Published At Sep 24, 2018
The FATF/MONEYVAL/EAG training workshop for assessors was held in Moscow, Russia on 24-28 September 2018. Organizational support was provided by the International Training and Methodology Centre for Financial Monitoring.
It was attended by representatives of EAG and MONEYVAL financial intelligence units, regulators and supervisors and FATF experts.
Welcoming remarks to the participants came from Vladimir Nechaev, EAG Executive Secretary; Matthias Kloth, MONEYVAL Executive Secretary; Sergey Teterukov, FATF Secretariat Administrator; and Vladimir Glotov, Rosfinmonitoring Deputy Director.
"The use of the new methodology for assessment purposes has been practiced for five years now, contributing to the accumulation of considerable experience. I'm very pleased that this workshop, organized jointly by the FATF, EAG and MONEYVAL, will be conducted with the use of the latest techniques and technologies, allowing you to acquire the most essential and important knowledge and skills.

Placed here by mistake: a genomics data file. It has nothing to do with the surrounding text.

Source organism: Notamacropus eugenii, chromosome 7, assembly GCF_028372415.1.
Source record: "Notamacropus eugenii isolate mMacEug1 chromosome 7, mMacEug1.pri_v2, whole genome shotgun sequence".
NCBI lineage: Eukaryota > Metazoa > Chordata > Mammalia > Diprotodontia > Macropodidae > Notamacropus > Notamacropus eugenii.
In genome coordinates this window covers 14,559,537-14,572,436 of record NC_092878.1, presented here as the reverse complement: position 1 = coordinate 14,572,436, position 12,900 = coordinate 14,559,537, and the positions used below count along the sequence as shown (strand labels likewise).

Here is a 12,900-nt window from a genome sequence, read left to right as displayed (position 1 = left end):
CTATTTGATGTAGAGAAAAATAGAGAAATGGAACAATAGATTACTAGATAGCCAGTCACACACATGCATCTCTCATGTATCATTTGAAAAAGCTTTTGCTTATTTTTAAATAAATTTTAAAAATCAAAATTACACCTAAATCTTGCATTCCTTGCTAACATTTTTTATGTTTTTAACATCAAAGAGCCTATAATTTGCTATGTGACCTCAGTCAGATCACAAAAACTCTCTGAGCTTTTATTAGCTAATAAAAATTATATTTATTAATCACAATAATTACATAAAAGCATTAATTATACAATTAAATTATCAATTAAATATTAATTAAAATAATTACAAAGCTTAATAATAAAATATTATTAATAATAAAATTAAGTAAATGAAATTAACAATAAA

I want to thank the International Training and Methodology Centre for Financial Monitoring, which, as always, has made a significant contribution to the preparation and holding of the event. I also want to thank the trainers and teachers who found the time to make it to Moscow to make sure you get the most out of this workshop."
During the workshop, participants – by using various training formats, including teamwork and simulation games – shared experiences and best practices in preparing for mutual evaluations.
After the workshop, international assessor Yehuda Schaffer (Israel) shared his experience with the Financial Security magazine.
"The first thing one should pay attention to in preparing for the assessment is the collection and preparation of appropriate statistics. Typically, statistics, if collected, tend to fall short in terms of both depth and volume, often lacking input from required categories.
Second, the preparation of all competent authorities for the mutual evaluation, in particular, training in standards and methodology. Each department should have 2-3 persons who are experts in these fields.
And third, where it is not possible to provide statistics, one should prepare several examples of successful investigations, including from supervisors, etc., in support of the country's arguments about the effectiveness of its AML/CFT regime. In other words, to collect as much material as possible of demonstrative and illustrative nature."